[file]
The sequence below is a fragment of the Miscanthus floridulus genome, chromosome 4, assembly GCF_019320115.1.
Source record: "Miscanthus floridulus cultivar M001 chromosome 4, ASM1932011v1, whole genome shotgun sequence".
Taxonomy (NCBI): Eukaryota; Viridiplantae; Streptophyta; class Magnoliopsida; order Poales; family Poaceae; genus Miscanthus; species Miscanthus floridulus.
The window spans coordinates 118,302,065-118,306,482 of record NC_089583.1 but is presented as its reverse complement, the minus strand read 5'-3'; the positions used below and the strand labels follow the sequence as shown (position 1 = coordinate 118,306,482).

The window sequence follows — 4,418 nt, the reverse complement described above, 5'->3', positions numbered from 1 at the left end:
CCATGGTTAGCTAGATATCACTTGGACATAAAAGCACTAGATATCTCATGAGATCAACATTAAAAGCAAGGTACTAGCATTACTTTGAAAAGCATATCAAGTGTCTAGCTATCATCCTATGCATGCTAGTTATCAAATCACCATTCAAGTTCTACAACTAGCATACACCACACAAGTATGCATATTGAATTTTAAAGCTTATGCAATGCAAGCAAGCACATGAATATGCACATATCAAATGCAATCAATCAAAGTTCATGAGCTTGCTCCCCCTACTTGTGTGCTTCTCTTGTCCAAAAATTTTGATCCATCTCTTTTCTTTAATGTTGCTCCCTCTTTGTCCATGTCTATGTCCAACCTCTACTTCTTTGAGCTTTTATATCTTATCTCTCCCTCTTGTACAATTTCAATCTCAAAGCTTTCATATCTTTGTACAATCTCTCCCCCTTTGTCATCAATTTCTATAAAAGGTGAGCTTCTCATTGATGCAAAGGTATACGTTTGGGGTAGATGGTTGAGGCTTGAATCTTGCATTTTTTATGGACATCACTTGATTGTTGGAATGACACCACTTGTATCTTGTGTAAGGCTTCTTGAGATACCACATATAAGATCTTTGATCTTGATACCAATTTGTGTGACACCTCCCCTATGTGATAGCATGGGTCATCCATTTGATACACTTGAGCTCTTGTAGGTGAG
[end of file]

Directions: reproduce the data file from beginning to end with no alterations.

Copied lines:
The sequence below is a fragment of the Miscanthus floridulus genome, chromosome 4, assembly GCF_019320115.1.
Source record: "Miscanthus floridulus cultivar M001 chromosome 4, ASM1932011v1, whole genome shotgun sequence".
Taxonomy (NCBI): Eukaryota; Viridiplantae; Streptophyta; class Magnoliopsida; order Poales; family Poaceae; genus Miscanthus; species Miscanthus floridulus.
The window spans coordinates 118,302,065-118,306,482 of record NC_089583.1 but is presented as its reverse complement, the minus strand read 5'-3'; the positions used below and the strand labels follow the sequence as shown (position 1 = coordinate 118,306,482).

The window sequence follows — 4,418 nt, the reverse complement described above, 5'->3', positions numbered from 1 at the left end:
CCATGGTTAGCTAGATATCACTTGGACATAAAAGCACTAGATATCTCATGAGATCAACATTAAAAGCAAGGTACTAGCATTACTTTGAAAAGCATATCAAGTGTCTAGCTATCATCCTATGCATGCTAGTTATCAAATCACCATTCAAGTTCTACAACTAGCATACACCACACAAGTATGCATATTGAATTTTAAAGCTTATGCAATGCAAGCAAGCACATGAATATGCACATATCAAATGCAATCAATCAAAGTTCATGAGCTTGCTCCCCCTACTTGTGTGCTTCTCTTGTCCAAAAATTTTGATCCATCTCTTTTCTTTAATGTTGCTCCCTCTTTGTCCATGTCTATGTCCAACCTCTACTTCTTTGAGCTTTTATATCTTATCTCTCCCTCTTGTACAATTTCAATCTCAAAGCTTTCATATCTTTGTACAATCTCTCCCCCTTTGTCATCAATTTCTATAAAAGGTGAGCTTCTCATTGATGCAAAGGTATACGTTTGGGGTAGATGGTTGAGGCTTGAATCTTGCATTTTTTATGGACATCACTTGATTGTTGGAATGACACCACTTGTATCTTGTGTAAGGCTTCTTGAGATACCACATATAAGATCTTTGATCTTGATACCAATTTGTGTGACACCTCCCCTATGTGATAGCATGGGTCATCCATTTGATACACTTGAGCTCTTGTAGGTGAG